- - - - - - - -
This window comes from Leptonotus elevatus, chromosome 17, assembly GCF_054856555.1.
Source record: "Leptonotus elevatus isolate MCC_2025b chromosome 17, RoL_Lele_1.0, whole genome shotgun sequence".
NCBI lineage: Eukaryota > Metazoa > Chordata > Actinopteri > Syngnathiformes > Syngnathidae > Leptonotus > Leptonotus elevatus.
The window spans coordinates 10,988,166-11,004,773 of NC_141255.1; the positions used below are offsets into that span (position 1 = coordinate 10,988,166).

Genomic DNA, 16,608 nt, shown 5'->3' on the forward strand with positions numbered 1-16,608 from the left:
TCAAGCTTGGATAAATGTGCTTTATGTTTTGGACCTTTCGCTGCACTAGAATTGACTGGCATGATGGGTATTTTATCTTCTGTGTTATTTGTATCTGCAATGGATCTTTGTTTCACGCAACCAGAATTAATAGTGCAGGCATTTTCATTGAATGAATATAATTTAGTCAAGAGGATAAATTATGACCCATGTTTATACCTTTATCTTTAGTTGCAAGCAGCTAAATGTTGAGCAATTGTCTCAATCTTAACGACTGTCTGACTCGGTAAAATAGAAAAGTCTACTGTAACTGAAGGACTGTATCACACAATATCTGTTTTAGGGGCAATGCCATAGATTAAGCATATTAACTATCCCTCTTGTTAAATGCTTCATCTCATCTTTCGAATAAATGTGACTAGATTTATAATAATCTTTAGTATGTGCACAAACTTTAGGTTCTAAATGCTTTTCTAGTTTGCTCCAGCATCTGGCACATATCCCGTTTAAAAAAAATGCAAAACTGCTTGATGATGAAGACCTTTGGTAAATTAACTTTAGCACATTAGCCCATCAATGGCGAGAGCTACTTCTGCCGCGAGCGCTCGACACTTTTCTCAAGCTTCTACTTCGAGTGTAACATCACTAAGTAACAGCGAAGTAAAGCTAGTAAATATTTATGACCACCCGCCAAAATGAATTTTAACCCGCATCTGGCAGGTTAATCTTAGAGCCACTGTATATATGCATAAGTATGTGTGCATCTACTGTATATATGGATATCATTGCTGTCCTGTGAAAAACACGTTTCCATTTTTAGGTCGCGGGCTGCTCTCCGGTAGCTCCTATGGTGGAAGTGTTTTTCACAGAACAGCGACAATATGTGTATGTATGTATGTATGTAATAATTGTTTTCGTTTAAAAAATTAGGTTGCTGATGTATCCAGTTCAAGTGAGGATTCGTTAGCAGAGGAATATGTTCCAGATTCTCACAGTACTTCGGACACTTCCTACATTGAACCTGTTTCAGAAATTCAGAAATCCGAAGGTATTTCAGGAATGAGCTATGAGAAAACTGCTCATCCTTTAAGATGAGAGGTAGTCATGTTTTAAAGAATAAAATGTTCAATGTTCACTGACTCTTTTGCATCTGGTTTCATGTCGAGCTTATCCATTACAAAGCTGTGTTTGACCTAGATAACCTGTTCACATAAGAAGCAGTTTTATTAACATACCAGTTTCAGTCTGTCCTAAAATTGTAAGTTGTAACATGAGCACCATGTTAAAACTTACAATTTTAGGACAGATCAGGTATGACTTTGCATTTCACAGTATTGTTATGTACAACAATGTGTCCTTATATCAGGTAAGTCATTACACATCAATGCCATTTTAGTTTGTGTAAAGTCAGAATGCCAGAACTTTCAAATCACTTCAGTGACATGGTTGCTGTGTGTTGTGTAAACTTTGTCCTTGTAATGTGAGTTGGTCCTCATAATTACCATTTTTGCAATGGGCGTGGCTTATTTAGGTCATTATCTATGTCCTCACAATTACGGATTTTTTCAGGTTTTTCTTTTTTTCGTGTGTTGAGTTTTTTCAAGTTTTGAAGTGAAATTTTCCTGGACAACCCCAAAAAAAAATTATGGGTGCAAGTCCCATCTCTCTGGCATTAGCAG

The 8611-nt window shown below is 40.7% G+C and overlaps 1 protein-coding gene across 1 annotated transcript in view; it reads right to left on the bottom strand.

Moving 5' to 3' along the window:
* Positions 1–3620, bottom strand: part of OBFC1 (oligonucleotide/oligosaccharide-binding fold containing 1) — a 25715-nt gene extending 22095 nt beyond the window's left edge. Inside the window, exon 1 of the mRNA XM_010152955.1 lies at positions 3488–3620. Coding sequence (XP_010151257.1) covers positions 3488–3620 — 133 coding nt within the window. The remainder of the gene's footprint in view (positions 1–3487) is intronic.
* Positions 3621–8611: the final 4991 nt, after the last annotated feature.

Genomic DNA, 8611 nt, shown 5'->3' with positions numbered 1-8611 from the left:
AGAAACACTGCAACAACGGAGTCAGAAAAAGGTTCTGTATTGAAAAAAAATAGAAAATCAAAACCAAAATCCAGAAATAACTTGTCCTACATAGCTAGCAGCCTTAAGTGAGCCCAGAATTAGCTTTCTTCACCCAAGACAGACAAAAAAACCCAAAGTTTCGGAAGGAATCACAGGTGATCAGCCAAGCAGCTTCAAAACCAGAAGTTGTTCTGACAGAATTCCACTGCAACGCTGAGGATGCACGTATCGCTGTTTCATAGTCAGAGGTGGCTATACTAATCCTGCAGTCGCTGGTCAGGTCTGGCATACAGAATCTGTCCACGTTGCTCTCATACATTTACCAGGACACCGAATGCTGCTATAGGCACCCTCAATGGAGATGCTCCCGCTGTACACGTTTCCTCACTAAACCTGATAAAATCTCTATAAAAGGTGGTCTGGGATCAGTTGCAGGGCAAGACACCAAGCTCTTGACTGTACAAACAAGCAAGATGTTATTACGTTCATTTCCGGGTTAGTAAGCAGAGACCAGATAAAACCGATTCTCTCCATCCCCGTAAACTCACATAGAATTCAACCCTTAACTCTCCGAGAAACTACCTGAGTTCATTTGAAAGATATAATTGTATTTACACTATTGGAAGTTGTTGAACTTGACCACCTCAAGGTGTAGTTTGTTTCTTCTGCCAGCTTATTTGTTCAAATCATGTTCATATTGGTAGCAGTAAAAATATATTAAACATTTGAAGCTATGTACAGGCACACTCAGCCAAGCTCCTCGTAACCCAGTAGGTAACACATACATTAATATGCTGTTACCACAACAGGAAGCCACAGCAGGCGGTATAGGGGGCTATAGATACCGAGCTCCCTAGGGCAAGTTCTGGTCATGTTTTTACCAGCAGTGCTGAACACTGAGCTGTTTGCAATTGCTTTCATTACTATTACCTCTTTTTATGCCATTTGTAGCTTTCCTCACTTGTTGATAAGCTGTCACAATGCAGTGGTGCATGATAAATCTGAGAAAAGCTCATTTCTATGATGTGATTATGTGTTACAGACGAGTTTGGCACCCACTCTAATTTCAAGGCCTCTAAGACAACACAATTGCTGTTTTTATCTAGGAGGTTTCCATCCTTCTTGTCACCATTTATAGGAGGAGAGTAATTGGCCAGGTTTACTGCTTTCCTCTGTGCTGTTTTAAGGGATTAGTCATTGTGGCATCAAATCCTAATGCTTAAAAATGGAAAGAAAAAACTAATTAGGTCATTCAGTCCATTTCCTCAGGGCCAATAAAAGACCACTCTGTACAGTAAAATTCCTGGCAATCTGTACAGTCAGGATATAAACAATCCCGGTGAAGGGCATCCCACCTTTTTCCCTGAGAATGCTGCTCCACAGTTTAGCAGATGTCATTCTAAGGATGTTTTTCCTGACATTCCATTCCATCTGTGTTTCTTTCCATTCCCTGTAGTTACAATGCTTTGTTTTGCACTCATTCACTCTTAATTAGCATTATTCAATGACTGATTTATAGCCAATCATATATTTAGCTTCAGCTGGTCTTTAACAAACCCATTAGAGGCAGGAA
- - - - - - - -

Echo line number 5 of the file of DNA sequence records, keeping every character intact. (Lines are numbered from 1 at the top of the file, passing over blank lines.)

Genomic DNA, 16,608 nt, shown 5'->3' on the forward strand with positions numbered 1-16,608 from the left: